University of Missouri College of Veterinary Medicine Dean Neil C. Olson recently named Doug Bowles, PhD, as the chair of the Department of Biomedical Sciences. His appointment follows a national search to replace Harold Laughlin who retired after serving as the department chairman for 23 years. Bowles has been the associate chair of the department since 2013.
Bowles earned a bachelor’s degree in biochemistry in 1984 and a master’s degree in exercise science in 1987 from Kansas State University in Manhattan. He went on to earn a doctorate in exercise physiology in 1992 at the University of Texas, Austin, before coming to the University of Missouri as a National Institutes of Health (NIH) postdoctoral fellow in 1992. He became an American Heart Association (AHA) postdoctoral fellow in 1993 and an NIH individual postdoctoral fellow in 1994. At Mizzou, his studies focused on vascular biology, exercise and atherosclerosis.
He was appointed as a research assistant professor at MU’s Dalton Cardiovascular Research Center in 1995, a position he held until 1998, when he became an assistant professor in the Department of Biomedical Sciences and a Dalton investigator. He went on to serve as associate director for the National Center for Gender Physiology at MU, director of the MU Research Catheterization Laboratory, associate professor and professor of Medical Pharmacology and Physiology, and associate professor and professor in Biomedical Sciences at the CVM.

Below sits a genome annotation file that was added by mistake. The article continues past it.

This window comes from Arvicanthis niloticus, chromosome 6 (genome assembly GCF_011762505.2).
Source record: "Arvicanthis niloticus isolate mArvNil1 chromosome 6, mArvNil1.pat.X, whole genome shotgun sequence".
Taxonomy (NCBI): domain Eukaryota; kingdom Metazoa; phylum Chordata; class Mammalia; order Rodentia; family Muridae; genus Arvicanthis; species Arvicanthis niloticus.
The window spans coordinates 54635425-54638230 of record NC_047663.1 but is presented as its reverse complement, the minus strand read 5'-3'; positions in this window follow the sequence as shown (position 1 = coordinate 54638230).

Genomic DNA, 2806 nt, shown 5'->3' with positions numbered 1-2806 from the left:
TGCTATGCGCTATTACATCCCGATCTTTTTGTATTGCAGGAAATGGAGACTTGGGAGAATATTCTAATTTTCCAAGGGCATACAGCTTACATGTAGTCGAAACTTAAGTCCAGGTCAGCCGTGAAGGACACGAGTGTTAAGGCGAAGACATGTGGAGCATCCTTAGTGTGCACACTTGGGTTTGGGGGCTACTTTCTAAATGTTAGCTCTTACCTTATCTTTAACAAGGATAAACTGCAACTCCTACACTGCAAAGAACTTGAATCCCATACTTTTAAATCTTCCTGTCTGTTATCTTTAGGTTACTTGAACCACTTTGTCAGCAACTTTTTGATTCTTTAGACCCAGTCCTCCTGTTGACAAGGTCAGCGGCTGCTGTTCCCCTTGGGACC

“My goal is to build upon the solid foundation left by Dr. Laughlin to make our department the model for how a basic science department excels in research and contributes to interdisciplinary research at Mizzou, while maintaining excellence in education of professional and graduate students,” Bowles said of his plans for Biomedical Sciences.
In addition to his NIH and AHA fellowships, he was named an American Physiological Society Cardiovascular Section fellow, and an American College of Sports Medicine fellow (ACSM). He was also honored with the NIH Independent Scientist Award in 2005 and the ACSM New Investigator Award in 1998.
He is a member of the American College of Sports Medicine, American Heart Association and American Physiological Society.
He has more than 70 scientific research papers published, served on multiple NIH and AHA review panels and has reviewed manuscripts for a dozen journals. His research program has been funded by multiple NIH grants, in addition to funding from the American Heart Association, NASA and research contracts with private industry and foundations.